h-index
The h-index attempts to calculate the citation impact of the academic publications of researchers. Therefore, this index measures the scholars productivity by taking into account their most cited papers and the number of citations that they received in other publications. This index can also be applied to measure the impact and productivity of a scholarly journal, as well as a group of scientists, such as a department or university or country (Jones, Huggett and Kamalski, 2011). The (Hirsch) h-index was originally developed in 2005 to estimate the importance, significance and the broad impact of an academic’s researcher’s cumulative research contributions. Initially, the h-index was designed to overcome the limitations of other measures of quality and productivity of researchers. It consists of a single number that reports on an author’s academic contributions that have at least the equivalent number of citations. For instance, an h-index of 3 would indicate that the author has published at least three papers that have been cited three times or more. Therefore, the most productive researcher may possibly obtaining a high h-index. Moreover, the best papers in terms of quality will be mostly cited. Interestingly, this issue is driving more researchers to publish in open access journals.

 

Webometrics
The science of webometrics (also cybermetrics) is still in an experimental phase. Björneborn and Ingwersen (2004) indicated that webometrics involves an assessment of different types of hyperlinks. They argued that relevant links may help to improve the impact of academic publications. Therefore, webometrics refer to the quantitative analysis of activity on the world wide web, such as downloads (Davidson, Newton, Ferguson, Daly, Elliott, Homer, Duffield and Jackson, 2014). Webometrics recognise that the internet is a repository for a massive number of documents. It disseminates knowledge to wide audiences. The webometric ranking involves the measurement of volume, visibility, and the impact of web pages. Webometrics emphasise on scientific output including peer-reviewed papers, conference presentations, preprints, monographs, theses, and reports. However, these kind of electronic metrics also analyse other academic material (including courseware, seminar documentation, digital libraries, databases, multimedia, personal pages and blogs among others). Moreover, webometrics consider online information on the educational institution, its departments, research groups, supporting services, and the level of students attending courses.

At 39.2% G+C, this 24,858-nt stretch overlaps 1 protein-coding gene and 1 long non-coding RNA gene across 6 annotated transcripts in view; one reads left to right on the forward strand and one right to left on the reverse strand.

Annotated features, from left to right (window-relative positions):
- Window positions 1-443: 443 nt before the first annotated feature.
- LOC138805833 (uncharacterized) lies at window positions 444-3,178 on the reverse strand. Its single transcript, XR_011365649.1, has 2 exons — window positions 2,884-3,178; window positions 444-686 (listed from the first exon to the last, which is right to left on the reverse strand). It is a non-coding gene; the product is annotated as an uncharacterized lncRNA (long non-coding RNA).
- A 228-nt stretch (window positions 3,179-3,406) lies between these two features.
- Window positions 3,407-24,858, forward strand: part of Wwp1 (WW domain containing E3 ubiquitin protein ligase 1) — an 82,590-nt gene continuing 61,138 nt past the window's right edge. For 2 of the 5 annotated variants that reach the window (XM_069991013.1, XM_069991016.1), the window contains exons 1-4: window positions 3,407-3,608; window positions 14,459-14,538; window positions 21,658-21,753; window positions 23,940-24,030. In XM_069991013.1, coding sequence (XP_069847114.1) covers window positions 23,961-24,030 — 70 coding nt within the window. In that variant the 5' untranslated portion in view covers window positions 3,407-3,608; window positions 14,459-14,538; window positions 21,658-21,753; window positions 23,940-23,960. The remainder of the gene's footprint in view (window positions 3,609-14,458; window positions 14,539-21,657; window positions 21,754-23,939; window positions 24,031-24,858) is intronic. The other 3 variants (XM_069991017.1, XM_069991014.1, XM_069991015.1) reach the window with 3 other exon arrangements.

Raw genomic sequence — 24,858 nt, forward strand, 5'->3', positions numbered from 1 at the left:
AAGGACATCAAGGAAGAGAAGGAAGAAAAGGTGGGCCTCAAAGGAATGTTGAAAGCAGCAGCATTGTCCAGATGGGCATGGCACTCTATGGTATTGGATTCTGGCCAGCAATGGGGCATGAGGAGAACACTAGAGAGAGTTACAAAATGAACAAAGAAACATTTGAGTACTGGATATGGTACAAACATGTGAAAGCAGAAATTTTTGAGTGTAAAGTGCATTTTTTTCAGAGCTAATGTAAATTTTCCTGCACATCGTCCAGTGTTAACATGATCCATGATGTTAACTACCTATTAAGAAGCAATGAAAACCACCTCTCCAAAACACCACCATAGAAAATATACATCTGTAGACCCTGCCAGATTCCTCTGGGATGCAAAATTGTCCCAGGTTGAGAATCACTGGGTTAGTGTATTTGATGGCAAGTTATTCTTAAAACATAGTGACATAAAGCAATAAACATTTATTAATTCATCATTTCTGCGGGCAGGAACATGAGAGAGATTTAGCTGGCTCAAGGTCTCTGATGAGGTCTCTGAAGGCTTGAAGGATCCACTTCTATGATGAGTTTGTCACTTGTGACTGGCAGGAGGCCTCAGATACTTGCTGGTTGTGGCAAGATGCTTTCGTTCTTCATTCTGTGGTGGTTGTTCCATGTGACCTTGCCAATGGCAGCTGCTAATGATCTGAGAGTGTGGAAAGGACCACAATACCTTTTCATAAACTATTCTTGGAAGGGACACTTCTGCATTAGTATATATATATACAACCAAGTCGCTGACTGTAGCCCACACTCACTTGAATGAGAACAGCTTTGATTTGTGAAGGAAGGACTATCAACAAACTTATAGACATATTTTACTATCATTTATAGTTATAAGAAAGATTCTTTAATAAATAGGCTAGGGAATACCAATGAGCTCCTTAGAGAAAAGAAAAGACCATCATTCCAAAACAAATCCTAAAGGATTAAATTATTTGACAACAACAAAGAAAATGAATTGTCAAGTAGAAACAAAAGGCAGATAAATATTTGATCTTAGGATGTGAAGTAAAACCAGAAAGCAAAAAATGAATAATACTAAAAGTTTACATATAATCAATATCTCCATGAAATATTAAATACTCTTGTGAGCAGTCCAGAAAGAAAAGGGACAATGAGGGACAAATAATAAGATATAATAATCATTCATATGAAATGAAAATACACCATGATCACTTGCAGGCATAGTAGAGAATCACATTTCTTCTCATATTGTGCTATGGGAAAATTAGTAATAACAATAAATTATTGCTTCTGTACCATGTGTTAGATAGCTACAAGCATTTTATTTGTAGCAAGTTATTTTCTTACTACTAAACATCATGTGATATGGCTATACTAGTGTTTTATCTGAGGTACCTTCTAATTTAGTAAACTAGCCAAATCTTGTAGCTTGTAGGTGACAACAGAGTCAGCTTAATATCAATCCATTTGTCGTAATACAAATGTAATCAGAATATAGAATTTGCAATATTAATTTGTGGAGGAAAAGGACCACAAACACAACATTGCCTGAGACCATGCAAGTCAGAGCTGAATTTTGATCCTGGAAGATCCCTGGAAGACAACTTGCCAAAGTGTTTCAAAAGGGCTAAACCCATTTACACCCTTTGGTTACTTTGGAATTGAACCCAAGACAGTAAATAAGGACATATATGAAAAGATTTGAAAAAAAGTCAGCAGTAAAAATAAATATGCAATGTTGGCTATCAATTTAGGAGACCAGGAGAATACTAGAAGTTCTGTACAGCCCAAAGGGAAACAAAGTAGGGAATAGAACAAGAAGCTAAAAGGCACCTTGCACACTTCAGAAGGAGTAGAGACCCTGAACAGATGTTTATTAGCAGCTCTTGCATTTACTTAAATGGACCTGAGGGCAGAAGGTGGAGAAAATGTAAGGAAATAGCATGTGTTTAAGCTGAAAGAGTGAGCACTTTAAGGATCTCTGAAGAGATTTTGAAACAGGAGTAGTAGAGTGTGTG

Web 2.0 and Social Media